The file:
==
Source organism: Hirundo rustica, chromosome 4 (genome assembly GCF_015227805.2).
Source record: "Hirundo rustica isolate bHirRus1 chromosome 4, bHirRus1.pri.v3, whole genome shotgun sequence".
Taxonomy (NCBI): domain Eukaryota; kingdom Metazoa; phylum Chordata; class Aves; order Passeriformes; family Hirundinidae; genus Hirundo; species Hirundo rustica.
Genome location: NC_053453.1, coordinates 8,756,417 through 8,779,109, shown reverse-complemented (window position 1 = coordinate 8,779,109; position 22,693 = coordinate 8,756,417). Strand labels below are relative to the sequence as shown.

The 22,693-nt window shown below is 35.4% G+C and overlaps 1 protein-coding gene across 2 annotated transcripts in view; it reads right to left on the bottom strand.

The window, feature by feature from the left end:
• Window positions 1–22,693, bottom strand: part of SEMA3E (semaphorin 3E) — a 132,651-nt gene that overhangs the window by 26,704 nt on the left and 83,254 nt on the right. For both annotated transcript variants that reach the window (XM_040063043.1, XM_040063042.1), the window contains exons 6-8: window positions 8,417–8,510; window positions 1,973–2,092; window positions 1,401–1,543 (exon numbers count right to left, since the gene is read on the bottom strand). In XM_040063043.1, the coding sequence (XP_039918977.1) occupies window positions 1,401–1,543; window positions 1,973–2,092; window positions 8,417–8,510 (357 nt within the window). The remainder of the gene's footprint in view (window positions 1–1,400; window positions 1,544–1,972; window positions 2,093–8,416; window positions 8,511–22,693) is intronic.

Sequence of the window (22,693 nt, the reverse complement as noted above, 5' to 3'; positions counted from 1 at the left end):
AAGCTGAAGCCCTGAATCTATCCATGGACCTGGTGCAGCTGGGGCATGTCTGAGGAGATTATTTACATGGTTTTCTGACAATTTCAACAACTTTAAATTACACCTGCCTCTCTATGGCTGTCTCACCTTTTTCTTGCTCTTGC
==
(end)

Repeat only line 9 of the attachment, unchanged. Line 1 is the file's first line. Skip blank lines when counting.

AAGCTGAAGCCCTGAATCTATCCATGGACCTGGTGCAGCTGGGGCATGTCTGAGGAGATTATTTACATGGTTTTCTGACAATTTCAACAACTTTAAATTACACCTGCCTCTCTATGGCTGTCTCACCTTTTTCTTGCTCTTGC